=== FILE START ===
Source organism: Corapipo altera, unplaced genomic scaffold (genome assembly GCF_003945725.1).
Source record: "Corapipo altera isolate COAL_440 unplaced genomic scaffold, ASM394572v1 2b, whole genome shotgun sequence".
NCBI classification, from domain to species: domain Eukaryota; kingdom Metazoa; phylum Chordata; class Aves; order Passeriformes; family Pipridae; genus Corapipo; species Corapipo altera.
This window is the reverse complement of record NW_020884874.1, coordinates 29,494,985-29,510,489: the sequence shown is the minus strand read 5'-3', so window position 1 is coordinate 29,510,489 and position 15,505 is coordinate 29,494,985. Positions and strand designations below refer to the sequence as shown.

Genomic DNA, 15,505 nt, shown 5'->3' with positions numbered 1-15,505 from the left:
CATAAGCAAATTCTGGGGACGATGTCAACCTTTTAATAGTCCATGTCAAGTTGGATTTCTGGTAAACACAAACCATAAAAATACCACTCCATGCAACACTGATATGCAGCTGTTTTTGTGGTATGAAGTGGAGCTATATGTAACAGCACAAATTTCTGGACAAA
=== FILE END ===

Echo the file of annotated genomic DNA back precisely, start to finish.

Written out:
Source organism: Corapipo altera, unplaced genomic scaffold (genome assembly GCF_003945725.1).
Source record: "Corapipo altera isolate COAL_440 unplaced genomic scaffold, ASM394572v1 2b, whole genome shotgun sequence".
NCBI classification, from domain to species: domain Eukaryota; kingdom Metazoa; phylum Chordata; class Aves; order Passeriformes; family Pipridae; genus Corapipo; species Corapipo altera.
This window is the reverse complement of record NW_020884874.1, coordinates 29,494,985-29,510,489: the sequence shown is the minus strand read 5'-3', so window position 1 is coordinate 29,510,489 and position 15,505 is coordinate 29,494,985. Positions and strand designations below refer to the sequence as shown.

Genomic DNA, 15,505 nt, shown 5'->3' with positions numbered 1-15,505 from the left:
CATAAGCAAATTCTGGGGACGATGTCAACCTTTTAATAGTCCATGTCAAGTTGGATTTCTGGTAAACACAAACCATAAAAATACCACTCCATGCAACACTGATATGCAGCTGTTTTTGTGGTATGAAGTGGAGCTATATGTAACAGCACAAATTTCTGGACAAA